Honed during her tenure at Rookie, the online magazine for teen girls that’s attracted a sizable following of twentysomethings, Spiegel’s talent for writing thoughtful advice without condescending to her readers shines brightest when combining no-nonsense real talk with reassurances that almost nothing is as life-alteringly tragic as it seems in youth. A detailed segment on making DIY nudie pics and videos counsels readers concerned about privacy to “consider not taking them, because there’s no such thing as totally secure data anymore, even if the other person guards your attachments as closely as they can.” But in a worst-case scenario, “your life is never ‘over’ if photographic evidence of your involvement in adult practices is discovered.” Have you queefed, farted, prematurely ejaculated, expelled menstrual fluids, or otherwise committed a natural bodily function in bed? That’s nothing to be ashamed of, and if your partner makes you feel bad for it, “kick them to the curb with no compunction.” In fact, writes the highly qualified author, “fucking up is how you go pro.”

Amy Rose Spiegel.
Amy Rose Spiegel.

Jordan Hemingway

That’s a lesson most teenagers could stand to learn before they first have sex—and Action is brimming with them. Spiegel leads intrepid explorations of the physical and philosophical impasses that often lead to years of middling sex: How can I buy a sex toy at a store without acting awkward? Which kind of lube goes with which kind of device? When should I tell my date I have an STI? What household items should I hide before a lover comes over—in order of priority, please, because she’ll be here in five minutes? What do I call my transgender partner’s genitals? How can I get my boo to welcome the idea of a threesome and how should I behave as the third leg of another couple’s triangle? What do we think about pubic hair? What if my identity as a feminist conflicts with my desire to watch a fake-breasted woman get face-fucked on the internet? Spiegel deconstructs the social forces weighing on each dilemma with the sensitive precision of a bomb-squad technician and the chatty irreverence of, well, a sex columnist.

Most of Action’s blind spots are a result of Spiegel’s confessional-style reporting on her own dramatized sexual experiences, which can be at odds with her goal of preaching to a wide audience on matters of the bedroom. On flirting, Spiegel claims that 80 percent of the time, saying something honest and weird will get someone to talk to you, and 25 percent of those times the discussion could end in a kiss—if you want. “These are bullshit statistics culled from the field,” she declares. “I am not a numbers guy, but they feel really true?” That question mark is cute and familiar but may confound a novice reader taking diligent notes. Some may balk at Action’s examples of tried-and-true pickup lines, which include statements you might feel justify a knee to the groin: “If you were a hamburger at McDonald’s, I would call you McBeautiful”; “I want to make out with you in a kitchen made of fur.”  There are nearly six how-to pages on fellatio, just under two on cunnilingus, and, curiously, none at all on penetrative vaginal sex with implements other than fingers.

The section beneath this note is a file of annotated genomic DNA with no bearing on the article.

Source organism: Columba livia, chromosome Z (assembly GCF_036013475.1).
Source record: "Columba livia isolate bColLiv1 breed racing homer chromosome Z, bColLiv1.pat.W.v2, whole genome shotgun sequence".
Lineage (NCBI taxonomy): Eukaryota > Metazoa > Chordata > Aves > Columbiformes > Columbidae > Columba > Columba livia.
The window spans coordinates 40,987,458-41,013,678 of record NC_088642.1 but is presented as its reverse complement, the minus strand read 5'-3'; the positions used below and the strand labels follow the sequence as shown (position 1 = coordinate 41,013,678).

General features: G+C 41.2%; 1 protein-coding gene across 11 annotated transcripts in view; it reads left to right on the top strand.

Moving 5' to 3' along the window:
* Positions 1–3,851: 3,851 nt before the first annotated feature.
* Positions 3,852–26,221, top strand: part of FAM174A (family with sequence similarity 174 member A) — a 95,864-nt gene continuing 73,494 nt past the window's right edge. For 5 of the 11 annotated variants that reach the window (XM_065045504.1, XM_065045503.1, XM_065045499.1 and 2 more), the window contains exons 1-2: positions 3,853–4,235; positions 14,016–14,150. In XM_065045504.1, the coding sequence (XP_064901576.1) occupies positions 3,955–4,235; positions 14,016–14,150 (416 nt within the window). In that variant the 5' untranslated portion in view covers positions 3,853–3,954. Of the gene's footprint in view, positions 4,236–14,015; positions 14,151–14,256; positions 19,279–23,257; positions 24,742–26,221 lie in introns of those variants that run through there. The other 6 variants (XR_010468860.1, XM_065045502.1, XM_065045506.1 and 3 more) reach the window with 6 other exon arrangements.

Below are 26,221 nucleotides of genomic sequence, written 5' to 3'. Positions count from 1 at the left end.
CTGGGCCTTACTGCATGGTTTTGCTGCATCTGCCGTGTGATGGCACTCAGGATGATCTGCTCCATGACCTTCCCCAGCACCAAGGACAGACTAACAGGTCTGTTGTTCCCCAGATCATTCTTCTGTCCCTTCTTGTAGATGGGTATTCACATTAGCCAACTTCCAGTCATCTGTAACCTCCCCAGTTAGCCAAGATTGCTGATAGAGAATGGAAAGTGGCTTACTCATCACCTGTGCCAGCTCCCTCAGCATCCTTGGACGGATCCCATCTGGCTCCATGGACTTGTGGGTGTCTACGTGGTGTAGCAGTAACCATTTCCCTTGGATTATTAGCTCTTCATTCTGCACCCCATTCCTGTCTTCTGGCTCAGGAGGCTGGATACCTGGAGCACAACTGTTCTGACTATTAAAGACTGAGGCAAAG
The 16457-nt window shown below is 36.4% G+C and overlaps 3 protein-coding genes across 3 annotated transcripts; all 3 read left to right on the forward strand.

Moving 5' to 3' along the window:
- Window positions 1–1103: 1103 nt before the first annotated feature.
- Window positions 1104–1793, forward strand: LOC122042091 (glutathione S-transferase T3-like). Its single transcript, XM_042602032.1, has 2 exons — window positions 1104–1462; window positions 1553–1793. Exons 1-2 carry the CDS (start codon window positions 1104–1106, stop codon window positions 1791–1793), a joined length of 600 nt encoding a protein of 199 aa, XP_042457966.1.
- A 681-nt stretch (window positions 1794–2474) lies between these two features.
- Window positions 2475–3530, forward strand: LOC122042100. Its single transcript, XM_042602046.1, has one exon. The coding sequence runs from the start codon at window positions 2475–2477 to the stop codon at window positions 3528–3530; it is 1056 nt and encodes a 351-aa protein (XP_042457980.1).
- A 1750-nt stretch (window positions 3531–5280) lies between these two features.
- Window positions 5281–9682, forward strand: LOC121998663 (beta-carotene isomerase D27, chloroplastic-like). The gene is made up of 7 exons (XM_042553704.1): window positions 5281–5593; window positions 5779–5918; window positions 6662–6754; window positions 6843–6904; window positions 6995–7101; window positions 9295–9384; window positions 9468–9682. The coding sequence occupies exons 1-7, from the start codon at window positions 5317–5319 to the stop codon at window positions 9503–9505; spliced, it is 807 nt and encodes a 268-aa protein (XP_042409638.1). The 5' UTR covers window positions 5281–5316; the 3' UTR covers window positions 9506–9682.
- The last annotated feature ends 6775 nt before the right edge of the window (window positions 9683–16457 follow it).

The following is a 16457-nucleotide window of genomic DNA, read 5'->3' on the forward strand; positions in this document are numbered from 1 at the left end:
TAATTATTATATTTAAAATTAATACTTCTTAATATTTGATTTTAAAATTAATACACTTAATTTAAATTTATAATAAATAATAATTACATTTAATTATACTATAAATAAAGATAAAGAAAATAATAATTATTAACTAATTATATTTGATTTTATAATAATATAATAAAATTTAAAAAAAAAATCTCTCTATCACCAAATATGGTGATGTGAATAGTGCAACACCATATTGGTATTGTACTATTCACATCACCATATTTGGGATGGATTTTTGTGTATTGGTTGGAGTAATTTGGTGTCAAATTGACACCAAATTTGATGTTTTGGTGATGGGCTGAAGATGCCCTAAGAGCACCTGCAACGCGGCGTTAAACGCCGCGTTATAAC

What Action lacks in encyclopedic breadth, it makes up for in good-natured encouragement and trust in its readers: I won’t yuck your yum, Spiegel seems to say, and don’t you dare yuck mine. She hasn’t just had a lot of sex—she worships it and treasures it for more than its carnal pleasures, using sexual connection as a means of exploring the world and the self. In a world increasingly capable of accepting that young women can and do want to have a lot of sex—including queer, kinky, and nonmonogamous varieties—Action offers an idea of the next frontier of sexual liberation: Ensuring that all that sex is not only safe and consensual, but good.

Action: A Book About Sex by Amy Rose Spiegel. Grand Central Publishing.

See all the pieces in the Slate Book Review.